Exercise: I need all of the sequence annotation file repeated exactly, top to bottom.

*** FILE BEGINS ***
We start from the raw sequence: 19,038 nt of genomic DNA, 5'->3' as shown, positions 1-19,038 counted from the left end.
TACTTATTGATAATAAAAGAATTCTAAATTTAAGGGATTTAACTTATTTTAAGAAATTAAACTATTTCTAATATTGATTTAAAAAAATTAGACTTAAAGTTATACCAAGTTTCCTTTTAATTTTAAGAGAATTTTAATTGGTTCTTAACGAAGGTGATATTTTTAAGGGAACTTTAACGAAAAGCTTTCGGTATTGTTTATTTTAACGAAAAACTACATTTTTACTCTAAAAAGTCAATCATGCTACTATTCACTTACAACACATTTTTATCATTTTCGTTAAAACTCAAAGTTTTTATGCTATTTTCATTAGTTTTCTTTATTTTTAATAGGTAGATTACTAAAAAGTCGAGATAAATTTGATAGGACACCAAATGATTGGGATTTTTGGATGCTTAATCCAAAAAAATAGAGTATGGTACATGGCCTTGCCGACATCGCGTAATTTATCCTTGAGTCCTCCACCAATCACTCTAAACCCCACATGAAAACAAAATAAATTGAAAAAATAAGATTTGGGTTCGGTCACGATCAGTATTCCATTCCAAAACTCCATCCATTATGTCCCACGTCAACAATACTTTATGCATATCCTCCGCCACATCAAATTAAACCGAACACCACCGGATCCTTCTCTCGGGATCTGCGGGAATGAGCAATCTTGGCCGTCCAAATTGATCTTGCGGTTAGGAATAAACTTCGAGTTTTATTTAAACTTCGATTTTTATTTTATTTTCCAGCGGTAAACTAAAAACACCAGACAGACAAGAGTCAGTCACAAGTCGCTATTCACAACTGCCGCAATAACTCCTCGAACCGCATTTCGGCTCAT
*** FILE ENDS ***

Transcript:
We start from the raw sequence: 19,038 nt of genomic DNA, 5'->3' as shown, positions 1-19,038 counted from the left end.
TACTTATTGATAATAAAAGAATTCTAAATTTAAGGGATTTAACTTATTTTAAGAAATTAAACTATTTCTAATATTGATTTAAAAAAATTAGACTTAAAGTTATACCAAGTTTCCTTTTAATTTTAAGAGAATTTTAATTGGTTCTTAACGAAGGTGATATTTTTAAGGGAACTTTAACGAAAAGCTTTCGGTATTGTTTATTTTAACGAAAAACTACATTTTTACTCTAAAAAGTCAATCATGCTACTATTCACTTACAACACATTTTTATCATTTTCGTTAAAACTCAAAGTTTTTATGCTATTTTCATTAGTTTTCTTTATTTTTAATAGGTAGATTACTAAAAAGTCGAGATAAATTTGATAGGACACCAAATGATTGGGATTTTTGGATGCTTAATCCAAAAAAATAGAGTATGGTACATGGCCTTGCCGACATCGCGTAATTTATCCTTGAGTCCTCCACCAATCACTCTAAACCCCACATGAAAACAAAATAAATTGAAAAAATAAGATTTGGGTTCGGTCACGATCAGTATTCCATTCCAAAACTCCATCCATTATGTCCCACGTCAACAATACTTTATGCATATCCTCCGCCACATCAAATTAAACCGAACACCACCGGATCCTTCTCTCGGGATCTGCGGGAATGAGCAATCTTGGCCGTCCAAATTGATCTTGCGGTTAGGAATAAACTTCGAGTTTTATTTAAACTTCGATTTTTATTTTATTTTCCAGCGGTAAACTAAAAACACCAGACAGACAAGAGTCAGTCACAAGTCGCTATTCACAACTGCCGCAATAACTCCTCGAACCGCATTTCGGCTCAT